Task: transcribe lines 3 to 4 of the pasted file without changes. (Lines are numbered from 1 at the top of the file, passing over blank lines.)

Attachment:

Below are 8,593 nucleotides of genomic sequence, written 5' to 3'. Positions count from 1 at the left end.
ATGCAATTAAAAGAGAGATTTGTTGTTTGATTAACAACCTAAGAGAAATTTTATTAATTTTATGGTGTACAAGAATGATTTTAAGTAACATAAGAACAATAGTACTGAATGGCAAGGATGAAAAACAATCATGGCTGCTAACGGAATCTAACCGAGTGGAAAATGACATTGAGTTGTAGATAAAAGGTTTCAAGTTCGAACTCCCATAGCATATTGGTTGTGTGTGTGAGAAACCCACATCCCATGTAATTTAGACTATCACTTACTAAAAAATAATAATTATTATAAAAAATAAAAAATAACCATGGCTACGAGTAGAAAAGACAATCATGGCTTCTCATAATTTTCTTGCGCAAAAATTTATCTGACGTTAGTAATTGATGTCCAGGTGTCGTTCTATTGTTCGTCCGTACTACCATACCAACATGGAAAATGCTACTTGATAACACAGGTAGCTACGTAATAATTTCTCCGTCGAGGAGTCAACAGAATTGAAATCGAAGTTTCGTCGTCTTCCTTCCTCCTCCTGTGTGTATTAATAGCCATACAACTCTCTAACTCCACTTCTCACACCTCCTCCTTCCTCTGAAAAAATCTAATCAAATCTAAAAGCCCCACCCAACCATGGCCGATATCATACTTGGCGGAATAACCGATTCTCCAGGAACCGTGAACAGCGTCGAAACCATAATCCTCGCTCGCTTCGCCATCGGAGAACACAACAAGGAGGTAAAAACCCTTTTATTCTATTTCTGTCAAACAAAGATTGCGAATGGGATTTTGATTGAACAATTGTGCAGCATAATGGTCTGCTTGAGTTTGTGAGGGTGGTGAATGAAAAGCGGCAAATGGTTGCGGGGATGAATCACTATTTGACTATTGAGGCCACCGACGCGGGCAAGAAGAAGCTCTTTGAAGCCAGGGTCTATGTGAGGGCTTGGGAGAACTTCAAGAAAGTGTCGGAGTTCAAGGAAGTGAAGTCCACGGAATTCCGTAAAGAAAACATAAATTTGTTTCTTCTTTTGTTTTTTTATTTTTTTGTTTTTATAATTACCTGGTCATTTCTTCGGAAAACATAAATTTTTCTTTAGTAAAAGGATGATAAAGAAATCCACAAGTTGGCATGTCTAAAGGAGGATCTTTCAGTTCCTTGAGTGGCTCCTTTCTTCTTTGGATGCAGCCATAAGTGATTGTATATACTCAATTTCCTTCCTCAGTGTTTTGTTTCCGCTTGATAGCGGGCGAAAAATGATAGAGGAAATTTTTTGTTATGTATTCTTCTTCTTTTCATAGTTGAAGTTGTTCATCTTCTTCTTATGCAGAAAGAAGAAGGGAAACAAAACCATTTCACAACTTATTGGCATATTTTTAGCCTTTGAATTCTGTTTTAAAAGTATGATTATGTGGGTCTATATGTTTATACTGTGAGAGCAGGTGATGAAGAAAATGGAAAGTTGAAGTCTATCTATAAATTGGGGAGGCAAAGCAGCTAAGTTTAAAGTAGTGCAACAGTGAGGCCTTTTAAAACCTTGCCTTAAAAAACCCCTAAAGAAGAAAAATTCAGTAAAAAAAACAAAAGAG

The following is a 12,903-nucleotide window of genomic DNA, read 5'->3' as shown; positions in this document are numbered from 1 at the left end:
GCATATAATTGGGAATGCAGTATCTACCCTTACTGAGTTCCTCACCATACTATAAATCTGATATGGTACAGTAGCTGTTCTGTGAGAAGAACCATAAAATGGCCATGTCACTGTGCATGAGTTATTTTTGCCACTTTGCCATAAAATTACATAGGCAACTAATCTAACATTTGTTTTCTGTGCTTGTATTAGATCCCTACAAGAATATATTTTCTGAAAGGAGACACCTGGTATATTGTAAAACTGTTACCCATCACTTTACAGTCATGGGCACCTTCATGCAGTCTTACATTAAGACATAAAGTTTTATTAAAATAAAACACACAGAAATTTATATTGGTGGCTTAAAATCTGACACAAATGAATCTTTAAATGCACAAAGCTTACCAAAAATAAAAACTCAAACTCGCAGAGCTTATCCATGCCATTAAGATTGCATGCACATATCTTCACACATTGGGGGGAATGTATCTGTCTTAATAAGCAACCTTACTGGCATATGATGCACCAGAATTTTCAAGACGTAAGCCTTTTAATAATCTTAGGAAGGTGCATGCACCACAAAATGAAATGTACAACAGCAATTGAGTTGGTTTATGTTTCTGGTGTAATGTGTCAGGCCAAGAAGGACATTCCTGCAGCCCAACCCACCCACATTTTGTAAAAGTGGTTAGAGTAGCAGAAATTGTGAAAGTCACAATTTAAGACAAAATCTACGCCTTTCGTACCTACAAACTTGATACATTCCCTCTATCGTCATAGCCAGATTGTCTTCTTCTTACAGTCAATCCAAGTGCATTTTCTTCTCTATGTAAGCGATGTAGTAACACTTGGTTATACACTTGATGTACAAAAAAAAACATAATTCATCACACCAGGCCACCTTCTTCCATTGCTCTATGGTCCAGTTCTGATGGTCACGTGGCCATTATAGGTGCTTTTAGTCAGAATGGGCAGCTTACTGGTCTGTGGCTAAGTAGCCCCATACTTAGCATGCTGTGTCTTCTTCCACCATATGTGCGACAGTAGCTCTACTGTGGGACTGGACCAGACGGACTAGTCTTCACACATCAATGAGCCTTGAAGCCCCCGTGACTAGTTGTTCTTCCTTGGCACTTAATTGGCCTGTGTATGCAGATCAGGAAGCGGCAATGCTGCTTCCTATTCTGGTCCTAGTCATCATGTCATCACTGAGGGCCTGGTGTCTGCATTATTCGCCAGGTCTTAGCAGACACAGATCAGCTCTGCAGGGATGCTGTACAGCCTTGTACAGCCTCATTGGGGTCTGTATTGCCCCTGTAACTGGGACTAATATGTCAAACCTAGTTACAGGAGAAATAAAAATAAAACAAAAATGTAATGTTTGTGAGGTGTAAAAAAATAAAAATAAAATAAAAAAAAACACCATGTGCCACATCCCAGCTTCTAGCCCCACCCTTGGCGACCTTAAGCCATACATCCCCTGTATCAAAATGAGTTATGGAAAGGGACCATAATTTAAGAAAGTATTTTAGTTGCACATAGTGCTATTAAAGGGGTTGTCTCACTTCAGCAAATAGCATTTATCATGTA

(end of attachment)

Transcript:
The following is a 12,903-nucleotide window of genomic DNA, read 5'->3' as shown; positions in this document are numbered from 1 at the left end:
GCATATAATTGGGAATGCAGTATCTACCCTTACTGAGTTCCTCACCATACTATAAATCTGATATGGTACAGTAGCTGTTCTGTGAGAAGAACCATAAAATGGCCATGTCACTGTGCATGAGTTATTTTTGCCACTTTGCCATAAAATTACATAGGCAACTAATCTAACATTTGTTTTCTGTGCTTGTATTAGATCCCTACAAGAATATATTTTCTGAAAGGAGACACCTGGTATATTGTAAAACTGTTACCCATCACTTTACAGTCATGGGCACCTTCATGCAGTCTTACATTAAGACATAAAGTTTTATTAAAATAAAACACACAGAAATTTATATTGGTGGCTTAAAATCTGACACAAATGAATCTTTAAATGCACAAAGCTTACCAAAAATAAAAACTCAAACTCGCAGAGCTTATCCATGCCATTAAGATTGCATGCACATATCTTCACACATTGGGGGGAATGTATCTGTCTTAATAAGCAACCTTACTGGCATATGATGCACCAGAATTTTCAAGACGTAAGCCTTTTAATAATCTTAGGAAGGTGCATGCACCACAAAATGAAATGTACAACAGCAATTGAGTTGGTTTATGTTTCTGGTGTAATGTGTCAGGCCAAGAAGGACATTCCTGCAGCCCAACCCACCCACATTTTGTAAAAGTGGTTAGAGTAGCAGAAATTGTGAAAGTCACAATTTAAGACAAAATCTACGCCTTTCGTACCTACAAACTTGATACATTCCCTCTATCGTCATAGCCAGATTGTCTTCTTCTTACAGTCAATCCAAGTGCATTTTCTTCTCTATGTAAGCGATGTAGTAACACTTGGTTATACACTTGATGTACAAAAAAAAACATAATTCATCACACCAGGCCACCTTCTTCCATTGCTCTATGGTCCAGTTCTGATGGTCACGTGGCCATTATAGGTGCTTTTAGTCAGAATGGGCAGCTTACTGGTCTGTGGCTAAGTAGCCCCATACTTAGCATGCTGTGTCTTCTTCCACCATATGTGCGACAGTAGCTCTACTGTGGGACTGGACCAGACGGACTAGTCTTCACACATCAATGAGCCTTGAAGCCCCCGTGACTAGTTGTTCTTCCTTGGCACTTAATTGGCCTGTGTATGCAGATCAGGAAGCGGCAATGCTGCTTCCTATTCTGGTCCTAGTCATCATGTCATCACTGAGGGCCTGGTGTCTGCATTATTCGCCAGGTCTTAGCAGACACAGATCAGCTCTGCAGGGATGCTGTACAGCCTTGTACAGCCTCATTGGGGTCTGTATTGCCCCTGTAACTGGGACTAATATGTCAAACCTAGTTACAGGAGAAATAAAAATAAAACAAAAATGTAATGTTTGTGAGGTGTAAAAAAATAAAAATAAAATAAAAAAAAACACCATGTGCCACATCCCAGCTTCTAGCCCCACCCTTGGCGACCTTAAGCCATACATCCCCTGTATCAAAATGAGTTATGGAAAGGGACCATAATTTAAGAAAGTATTTTAGTTGCACATAGTGCTATTAAAGGGGTTGTCTCACTTCAGCAAATAGCATTTATCATGTA